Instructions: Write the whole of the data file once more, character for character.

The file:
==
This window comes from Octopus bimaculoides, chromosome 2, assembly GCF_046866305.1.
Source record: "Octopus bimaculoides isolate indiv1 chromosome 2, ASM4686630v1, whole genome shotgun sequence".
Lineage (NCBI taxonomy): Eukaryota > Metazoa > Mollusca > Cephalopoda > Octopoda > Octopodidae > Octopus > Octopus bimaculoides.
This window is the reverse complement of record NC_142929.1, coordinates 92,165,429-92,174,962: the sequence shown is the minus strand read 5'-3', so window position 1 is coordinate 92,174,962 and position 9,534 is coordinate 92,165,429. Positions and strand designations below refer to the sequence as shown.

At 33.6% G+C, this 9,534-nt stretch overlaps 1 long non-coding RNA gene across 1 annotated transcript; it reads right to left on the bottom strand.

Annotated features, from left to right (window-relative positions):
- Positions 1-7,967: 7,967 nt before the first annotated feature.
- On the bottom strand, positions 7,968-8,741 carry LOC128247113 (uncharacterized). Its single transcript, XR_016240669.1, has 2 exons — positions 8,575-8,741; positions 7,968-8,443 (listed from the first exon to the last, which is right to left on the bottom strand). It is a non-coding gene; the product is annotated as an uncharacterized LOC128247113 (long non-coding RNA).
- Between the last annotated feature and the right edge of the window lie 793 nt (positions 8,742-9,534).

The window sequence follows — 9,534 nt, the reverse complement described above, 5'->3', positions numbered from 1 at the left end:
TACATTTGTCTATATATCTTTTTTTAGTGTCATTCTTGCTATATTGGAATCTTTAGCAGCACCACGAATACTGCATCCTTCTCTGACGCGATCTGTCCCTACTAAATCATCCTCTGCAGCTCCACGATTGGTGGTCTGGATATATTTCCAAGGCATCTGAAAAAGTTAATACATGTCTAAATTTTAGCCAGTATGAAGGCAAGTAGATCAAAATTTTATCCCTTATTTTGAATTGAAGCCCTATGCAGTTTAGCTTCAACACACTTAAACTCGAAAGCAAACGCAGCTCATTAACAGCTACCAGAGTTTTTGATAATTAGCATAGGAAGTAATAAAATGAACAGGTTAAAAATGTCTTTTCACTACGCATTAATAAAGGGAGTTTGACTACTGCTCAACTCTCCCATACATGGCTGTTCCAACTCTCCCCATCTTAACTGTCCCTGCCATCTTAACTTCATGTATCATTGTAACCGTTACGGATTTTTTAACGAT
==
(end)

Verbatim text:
This window comes from Octopus bimaculoides, chromosome 2, assembly GCF_046866305.1.
Source record: "Octopus bimaculoides isolate indiv1 chromosome 2, ASM4686630v1, whole genome shotgun sequence".
Lineage (NCBI taxonomy): Eukaryota > Metazoa > Mollusca > Cephalopoda > Octopoda > Octopodidae > Octopus > Octopus bimaculoides.
This window is the reverse complement of record NC_142929.1, coordinates 92,165,429-92,174,962: the sequence shown is the minus strand read 5'-3', so window position 1 is coordinate 92,174,962 and position 9,534 is coordinate 92,165,429. Positions and strand designations below refer to the sequence as shown.

At 33.6% G+C, this 9,534-nt stretch overlaps 1 long non-coding RNA gene across 1 annotated transcript; it reads right to left on the bottom strand.

Annotated features, from left to right (window-relative positions):
- Positions 1-7,967: 7,967 nt before the first annotated feature.
- On the bottom strand, positions 7,968-8,741 carry LOC128247113 (uncharacterized). Its single transcript, XR_016240669.1, has 2 exons — positions 8,575-8,741; positions 7,968-8,443 (listed from the first exon to the last, which is right to left on the bottom strand). It is a non-coding gene; the product is annotated as an uncharacterized LOC128247113 (long non-coding RNA).
- Between the last annotated feature and the right edge of the window lie 793 nt (positions 8,742-9,534).

The window sequence follows — 9,534 nt, the reverse complement described above, 5'->3', positions numbered from 1 at the left end:
TACATTTGTCTATATATCTTTTTTTAGTGTCATTCTTGCTATATTGGAATCTTTAGCAGCACCACGAATACTGCATCCTTCTCTGACGCGATCTGTCCCTACTAAATCATCCTCTGCAGCTCCACGATTGGTGGTCTGGATATATTTCCAAGGCATCTGAAAAAGTTAATACATGTCTAAATTTTAGCCAGTATGAAGGCAAGTAGATCAAAATTTTATCCCTTATTTTGAATTGAAGCCCTATGCAGTTTAGCTTCAACACACTTAAACTCGAAAGCAAACGCAGCTCATTAACAGCTACCAGAGTTTTTGATAATTAGCATAGGAAGTAATAAAATGAACAGGTTAAAAATGTCTTTTCACTACGCATTAATAAAGGGAGTTTGACTACTGCTCAACTCTCCCATACATGGCTGTTCCAACTCTCCCCATCTTAACTGTCCCTGCCATCTTAACTTCATGTATCATTGTAACCGTTACGGATTTTTTAACGAT